SICK Encoders Help Billy Elliot Take Flight in the Netherlands

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Dutch production company Stage Entertainment continues its successful series, earning three musical prizes for “Billy Elliot – The Musical.”  Silicon Theatre Scenery (STS), based in De Kwakel, Netherlands and the company put in charge of the theater equipment, also contributed to this success. The showpiece of STS is called “Hempy.”  This is the machine that allows Billy Elliot to fly while dancing. Encoders and motor feedback systems from SICK determine, check and monitor the position of all the scenery parts and lifting/lowering equipment.

Fliegender Billy Elliot

Silicon Theatre Scenery provided all the machine technology and automation for the Dutch version of Billy Elliot in the Circustheater in Scheveningen. “STS specializes in automation for theater productions,” explains Managing Director and Owner Ralph Goyarts. “This includes automation of specific productions such as ‘Billy Elliot – The Musical’. Of course, the Circustheater in Scheveningen has the basic stage production equipment and we provide the special effects automation.

 

Speed is money

In part, the reason that STS can work so fast is due to the company’s modular working principle: “Essentially, the purpose of this type of production is always to set specific objects, such as scenery parts, in motion. This usually requires a motor. Therefore, motors with a performance spectrum of 20 watts to 200 kilowatts are required, depending on the weight to be moved. To control these motors, we have developed prefabricated modules that can easily be integrated into the grid. Finally, these modules can be connected via plug and play motors and SICK encoders.”

This approach is highly practical, particularly for new productions. When we first receive a job, we sometimes are not yet sure which areas will require automation. This can mean that an axle whose weight was initially specified as 100 kilograms now weighs 500 kilograms. In this case, a more powerful controller would be needed. These situations do not pose a problem for us. We simply remove one module, insert the more powerful module, connect the plugs and the production continues.”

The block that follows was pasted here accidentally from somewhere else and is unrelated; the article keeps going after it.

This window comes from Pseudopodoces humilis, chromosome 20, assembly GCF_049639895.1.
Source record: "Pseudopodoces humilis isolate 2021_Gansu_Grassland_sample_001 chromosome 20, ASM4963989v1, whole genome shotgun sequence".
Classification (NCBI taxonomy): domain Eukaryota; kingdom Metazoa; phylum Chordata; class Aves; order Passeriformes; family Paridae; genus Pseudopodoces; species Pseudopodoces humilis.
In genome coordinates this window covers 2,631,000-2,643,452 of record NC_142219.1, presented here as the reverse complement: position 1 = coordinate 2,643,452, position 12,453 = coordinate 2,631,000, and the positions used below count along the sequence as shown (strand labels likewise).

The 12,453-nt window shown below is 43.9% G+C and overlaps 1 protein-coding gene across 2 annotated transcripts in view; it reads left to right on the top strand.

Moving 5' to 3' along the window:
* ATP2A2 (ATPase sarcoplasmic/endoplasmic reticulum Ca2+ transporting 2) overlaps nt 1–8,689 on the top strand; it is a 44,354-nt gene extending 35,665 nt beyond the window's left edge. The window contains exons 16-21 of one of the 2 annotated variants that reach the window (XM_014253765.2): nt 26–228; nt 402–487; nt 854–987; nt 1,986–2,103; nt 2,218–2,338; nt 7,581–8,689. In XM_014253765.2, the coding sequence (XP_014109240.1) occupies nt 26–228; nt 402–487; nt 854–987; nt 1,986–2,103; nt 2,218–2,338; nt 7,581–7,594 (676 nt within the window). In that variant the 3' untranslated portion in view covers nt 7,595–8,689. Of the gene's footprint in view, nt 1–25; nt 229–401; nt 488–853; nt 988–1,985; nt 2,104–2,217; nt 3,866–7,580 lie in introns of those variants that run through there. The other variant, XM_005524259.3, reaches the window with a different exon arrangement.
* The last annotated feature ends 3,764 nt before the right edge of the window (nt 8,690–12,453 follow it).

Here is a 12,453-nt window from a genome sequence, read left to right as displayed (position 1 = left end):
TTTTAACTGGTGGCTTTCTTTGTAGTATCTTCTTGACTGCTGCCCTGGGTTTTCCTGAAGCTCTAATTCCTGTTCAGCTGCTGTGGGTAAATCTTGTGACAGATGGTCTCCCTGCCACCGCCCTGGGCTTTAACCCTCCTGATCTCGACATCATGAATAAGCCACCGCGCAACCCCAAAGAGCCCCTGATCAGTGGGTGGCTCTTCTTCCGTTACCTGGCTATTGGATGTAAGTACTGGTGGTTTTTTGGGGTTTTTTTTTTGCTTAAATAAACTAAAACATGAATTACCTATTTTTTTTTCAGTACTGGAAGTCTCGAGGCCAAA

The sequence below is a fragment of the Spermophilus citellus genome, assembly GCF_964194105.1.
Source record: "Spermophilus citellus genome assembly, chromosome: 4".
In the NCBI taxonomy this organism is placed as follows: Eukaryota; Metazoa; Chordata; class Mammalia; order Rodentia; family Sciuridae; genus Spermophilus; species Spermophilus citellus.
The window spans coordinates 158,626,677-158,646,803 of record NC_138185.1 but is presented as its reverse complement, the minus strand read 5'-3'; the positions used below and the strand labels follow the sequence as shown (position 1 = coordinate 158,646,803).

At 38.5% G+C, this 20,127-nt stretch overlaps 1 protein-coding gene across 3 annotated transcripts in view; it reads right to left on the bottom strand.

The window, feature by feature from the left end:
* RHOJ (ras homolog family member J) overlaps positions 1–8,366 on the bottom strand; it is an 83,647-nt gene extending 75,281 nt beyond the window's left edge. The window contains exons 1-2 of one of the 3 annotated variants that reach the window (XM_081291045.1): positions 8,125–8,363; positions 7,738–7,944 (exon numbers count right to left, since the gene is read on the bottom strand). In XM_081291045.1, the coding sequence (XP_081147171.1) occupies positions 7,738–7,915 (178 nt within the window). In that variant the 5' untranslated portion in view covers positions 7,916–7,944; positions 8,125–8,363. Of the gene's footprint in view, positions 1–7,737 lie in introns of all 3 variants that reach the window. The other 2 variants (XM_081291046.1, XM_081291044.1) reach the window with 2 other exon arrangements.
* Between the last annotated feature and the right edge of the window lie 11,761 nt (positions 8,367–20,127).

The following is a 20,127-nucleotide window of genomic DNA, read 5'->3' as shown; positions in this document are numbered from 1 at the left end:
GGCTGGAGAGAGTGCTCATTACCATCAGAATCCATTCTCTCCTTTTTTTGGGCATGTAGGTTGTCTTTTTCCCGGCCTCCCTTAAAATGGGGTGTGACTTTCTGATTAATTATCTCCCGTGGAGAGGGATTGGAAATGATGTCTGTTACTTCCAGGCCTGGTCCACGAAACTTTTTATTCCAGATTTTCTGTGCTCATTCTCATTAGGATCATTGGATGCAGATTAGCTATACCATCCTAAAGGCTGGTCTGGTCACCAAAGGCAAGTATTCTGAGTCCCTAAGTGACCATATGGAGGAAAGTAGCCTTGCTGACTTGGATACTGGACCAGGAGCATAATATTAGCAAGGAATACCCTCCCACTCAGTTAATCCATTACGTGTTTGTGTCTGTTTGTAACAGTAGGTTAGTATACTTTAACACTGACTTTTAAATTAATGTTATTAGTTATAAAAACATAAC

Flying actors

STS always keeps pace with the latest developments in the entertainment industry. Andries uit de Bulten is aware that “the concept of flying actors is becoming increasingly popular”. “In the musical “Billy Elliot”, there is a dance scene in which the actor playing Billy flies. In the past, the rope holding him would have been operated manually by a stage technician for the entirety of the production. That’s extremely demanding work when you have to do it night after night. For this reason, we developed Hempy, a machine whose name is derived from the hemp rope that was once used in theaters.”

 

 

Billy Elliot “To maintain the sensation of being pulled in this traditional rope, technicians still move the rope manually. For this purpose, Hempy is equipped with a fly-by-wire user interface consisting of a continuous tow between two pulleys.

The rope movement is transmitted to the motor via an encoder. This motor then lifts and lowers Billy. Hempy is adjusted such that the actor cannot fly too high, too low or too fast, ensuring that he/she remains safe.”

 

Motor feedback systems and encoders from SICK

SICK motor feedback systems monitor the movement of Hempy and of all other motors of STS solutions. Goyarts: “All motors from Lenze that we work with feature SICK motor feedback systems. We use these products because they always specify the exact position of a scenery part, even during power outages. It is entirely possible that a scenery part will need to be newly referenced during a production before the action can continue.”

In addition to motor feedback systems, STS also uses incremental encoders from SICK: “These can be used on the axle to monitor the function of the motor feedback systems. When there are so many hanging scenery parts overhead, all necessary safety precautions should be taken.” The company’s SIL3 certificate proves that safety is a top priority at STS.

 

DFS60 incremental encoder

Senior Engineer Andries uit de Bulten enjoys working with SICK: “The market demands that we deliver quickly. For example, the below-stage machinery for “Billy Elliot” had to be ready within six weeks. This can only be accomplished with reliable partners and dependable products. The technical specifications that SICK includes with its products are detailed so that technicians can commence work immediately. If questions arise, we can count on SICK’s customer service. The customer service employees are able to understand our situation on site perfectly. It also helps that SICK is a global brand. We have business partners in the US who install our systems in their country as well. When they need an encoder on short notice, they can order one locally from SICK.”

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